The resources and wealth gain from the colony was used to finance war and the army as well as the economy. The stronger a European military gets the more power full that country become in Europe and as such gaining the wealth from a colony could either break or build the power and prestige of a nation. When France for example, moved into West Africa, rival nations such as Britain and Germany seized lands nearby to halt further French expansion. In essence the Europeans taught of the colonies as a source of security. So strong and sophisticated was the sentiment of nationalism that it set of what was known as a ‘Scramble for Africa.
West Africa was already known to the European but the interior was untouched. The Belgian king Leopold the second occupies and carry profitable economic activities in the Congo (South Central Africa). Before long Britain, France, Germany and Italy were all lock in a tussle, pressing rivals claim to the region. According to Bickers and Henriot (2000), the scramble was turning out to be bloodshed between European powers. However this was somehow prevented with the calling of the Berlin Conference in Germany by the German Statesman Otto Von Bismarck.
This conference was design to reach a peace full agreement over the partition of Africa, but it reflect the ideals of imperialism as only the European powers were invited to the meeting and yet still it was the land of the Africans they were dividing among themselves. The Industrial Revolution of the 1800s knew no borders. The era known as the Industrial Revolution was a period in which fundamental changes occurred in agriculture, textile and metal manufacture, transportation, economic policies and the social structure in England’ (Ashton, 1969. p. 24).
Advances in agricultural techniques and practices resulted in an increased supply of food and raw materials, changes in industrial organization and new technology resulted in increased production, efficiency and profits, and the increase in commerce, foreign and domestic, were all conditions which promoted the advent of the Industrial Revolution. ‘The industrial revolution was the most compelling driving force behind imperialism in the 1800s’ (Thompson, 1964. p. 147). The newly build machineries and factory in Europe and the united state utilizes tons of raw resources and produces a tremendous amount of manufactured goods.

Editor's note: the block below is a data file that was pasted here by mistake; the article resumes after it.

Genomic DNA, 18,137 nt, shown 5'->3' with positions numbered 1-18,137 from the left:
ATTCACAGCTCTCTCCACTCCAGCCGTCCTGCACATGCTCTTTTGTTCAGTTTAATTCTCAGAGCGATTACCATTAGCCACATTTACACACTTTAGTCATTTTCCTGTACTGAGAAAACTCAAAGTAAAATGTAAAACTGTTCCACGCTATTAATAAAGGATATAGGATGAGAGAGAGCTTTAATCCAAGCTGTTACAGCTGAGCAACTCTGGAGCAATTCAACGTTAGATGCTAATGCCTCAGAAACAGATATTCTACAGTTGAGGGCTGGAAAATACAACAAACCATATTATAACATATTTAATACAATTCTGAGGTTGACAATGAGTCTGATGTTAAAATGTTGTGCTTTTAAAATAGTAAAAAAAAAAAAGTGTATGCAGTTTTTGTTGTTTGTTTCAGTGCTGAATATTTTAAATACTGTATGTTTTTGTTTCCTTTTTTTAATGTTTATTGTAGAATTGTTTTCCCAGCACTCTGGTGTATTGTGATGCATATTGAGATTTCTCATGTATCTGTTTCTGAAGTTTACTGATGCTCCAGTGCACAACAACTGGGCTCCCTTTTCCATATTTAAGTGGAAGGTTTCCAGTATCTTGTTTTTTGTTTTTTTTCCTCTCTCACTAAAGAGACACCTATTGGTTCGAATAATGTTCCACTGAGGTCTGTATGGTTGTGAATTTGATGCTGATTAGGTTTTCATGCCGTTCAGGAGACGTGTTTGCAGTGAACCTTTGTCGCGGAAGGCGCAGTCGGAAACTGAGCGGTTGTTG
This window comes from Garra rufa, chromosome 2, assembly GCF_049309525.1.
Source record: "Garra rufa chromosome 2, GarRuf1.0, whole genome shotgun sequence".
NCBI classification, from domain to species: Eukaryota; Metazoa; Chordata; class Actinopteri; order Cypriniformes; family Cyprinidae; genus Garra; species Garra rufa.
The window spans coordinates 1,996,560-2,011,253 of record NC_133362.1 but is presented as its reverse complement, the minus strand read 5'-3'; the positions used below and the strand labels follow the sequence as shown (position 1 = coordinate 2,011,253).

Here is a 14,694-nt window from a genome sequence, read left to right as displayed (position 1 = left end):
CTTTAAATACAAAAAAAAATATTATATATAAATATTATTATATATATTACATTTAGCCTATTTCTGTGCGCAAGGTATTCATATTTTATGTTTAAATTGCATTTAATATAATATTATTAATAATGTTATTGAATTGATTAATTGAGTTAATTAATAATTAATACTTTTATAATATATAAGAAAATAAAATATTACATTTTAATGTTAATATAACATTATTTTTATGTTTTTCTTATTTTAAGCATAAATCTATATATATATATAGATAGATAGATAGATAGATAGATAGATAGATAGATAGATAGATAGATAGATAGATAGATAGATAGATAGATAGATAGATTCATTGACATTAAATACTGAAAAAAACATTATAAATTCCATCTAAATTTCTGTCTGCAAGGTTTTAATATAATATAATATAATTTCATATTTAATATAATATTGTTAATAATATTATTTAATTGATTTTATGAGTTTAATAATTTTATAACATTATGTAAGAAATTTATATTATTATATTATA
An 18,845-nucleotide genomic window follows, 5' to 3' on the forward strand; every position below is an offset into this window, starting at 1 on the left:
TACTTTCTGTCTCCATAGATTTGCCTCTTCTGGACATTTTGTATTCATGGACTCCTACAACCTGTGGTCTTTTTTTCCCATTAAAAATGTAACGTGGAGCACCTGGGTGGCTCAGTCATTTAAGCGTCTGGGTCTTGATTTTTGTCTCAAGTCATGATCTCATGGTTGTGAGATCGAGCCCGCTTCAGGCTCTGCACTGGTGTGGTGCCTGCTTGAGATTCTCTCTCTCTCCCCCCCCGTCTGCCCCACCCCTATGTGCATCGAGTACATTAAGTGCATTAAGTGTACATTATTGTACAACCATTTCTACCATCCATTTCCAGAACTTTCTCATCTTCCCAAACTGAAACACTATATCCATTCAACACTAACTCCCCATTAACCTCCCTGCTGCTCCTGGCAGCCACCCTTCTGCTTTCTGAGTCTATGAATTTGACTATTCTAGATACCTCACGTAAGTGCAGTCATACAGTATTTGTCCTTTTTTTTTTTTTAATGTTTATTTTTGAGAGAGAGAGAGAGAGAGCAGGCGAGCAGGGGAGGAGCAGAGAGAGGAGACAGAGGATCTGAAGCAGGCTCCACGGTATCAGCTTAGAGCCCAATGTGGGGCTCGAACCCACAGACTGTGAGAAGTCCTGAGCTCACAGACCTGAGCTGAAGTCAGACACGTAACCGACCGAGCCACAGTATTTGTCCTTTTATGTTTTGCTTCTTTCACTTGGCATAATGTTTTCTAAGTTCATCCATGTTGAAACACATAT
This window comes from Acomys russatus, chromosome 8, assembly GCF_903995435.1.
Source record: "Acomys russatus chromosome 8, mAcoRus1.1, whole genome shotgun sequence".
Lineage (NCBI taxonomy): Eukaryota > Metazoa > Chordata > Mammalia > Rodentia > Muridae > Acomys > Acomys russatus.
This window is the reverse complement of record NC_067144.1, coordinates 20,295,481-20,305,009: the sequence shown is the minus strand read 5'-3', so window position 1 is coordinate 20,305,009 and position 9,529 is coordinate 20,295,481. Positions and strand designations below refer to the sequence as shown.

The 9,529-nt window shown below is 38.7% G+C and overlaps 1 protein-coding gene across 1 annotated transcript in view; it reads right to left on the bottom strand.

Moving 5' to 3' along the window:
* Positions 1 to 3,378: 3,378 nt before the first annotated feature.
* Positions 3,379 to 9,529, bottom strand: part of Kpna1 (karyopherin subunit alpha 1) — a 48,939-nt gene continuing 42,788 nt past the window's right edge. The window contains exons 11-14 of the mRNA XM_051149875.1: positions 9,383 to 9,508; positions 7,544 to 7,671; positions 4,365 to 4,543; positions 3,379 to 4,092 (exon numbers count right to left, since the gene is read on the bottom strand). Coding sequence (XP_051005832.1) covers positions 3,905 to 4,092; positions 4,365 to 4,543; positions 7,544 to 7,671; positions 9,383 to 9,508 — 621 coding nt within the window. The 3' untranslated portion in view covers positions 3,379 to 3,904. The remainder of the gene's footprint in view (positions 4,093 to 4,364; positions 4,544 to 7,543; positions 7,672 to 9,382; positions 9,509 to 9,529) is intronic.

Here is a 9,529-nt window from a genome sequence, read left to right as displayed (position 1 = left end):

Europe alone could not provide the raw material and the bulk the recourses needed for manufacturing would have to come from outside of Europe. On the same note the European market was becoming overwhelmed with producers and a new market was also needed for the selling of the manufacture goods. As such, face with the desire for well needed raw materials and new markets, the industrialize countries of Europe set out on a quest for new colonies in order to facilitate the needs of their new industrialize cities.
Fascinatingly the areas such as East Asia, Africa and the Americas were scarcely known to the Europeans. However the little they know about areas was compelling enough to indicate that these regions amass a huge amount of resources. Thus it is not surprising that these regions would become the safe haven for European exploit of raw material and markets. According Ellis (2009) the industrial revolution started with the textile industry in Britain and the amount of textile produce was dependent on the availability of cotton.
Cotton was grown in huge amount in the regions of North Africa particularly the ancient civilization of Egypt. Cotton was also grown in excessive amount in India and because of this supply it came with little or no surprise that the British would seize the opportunity to colonize and bring these areas under their control. In great demand was raw material such as gold, copper, Rubber, diamond, silver, ivory, steel, Coal, Petroleum. Most of these resources if not all could be found in Africa and areas in the Middle East (Near East).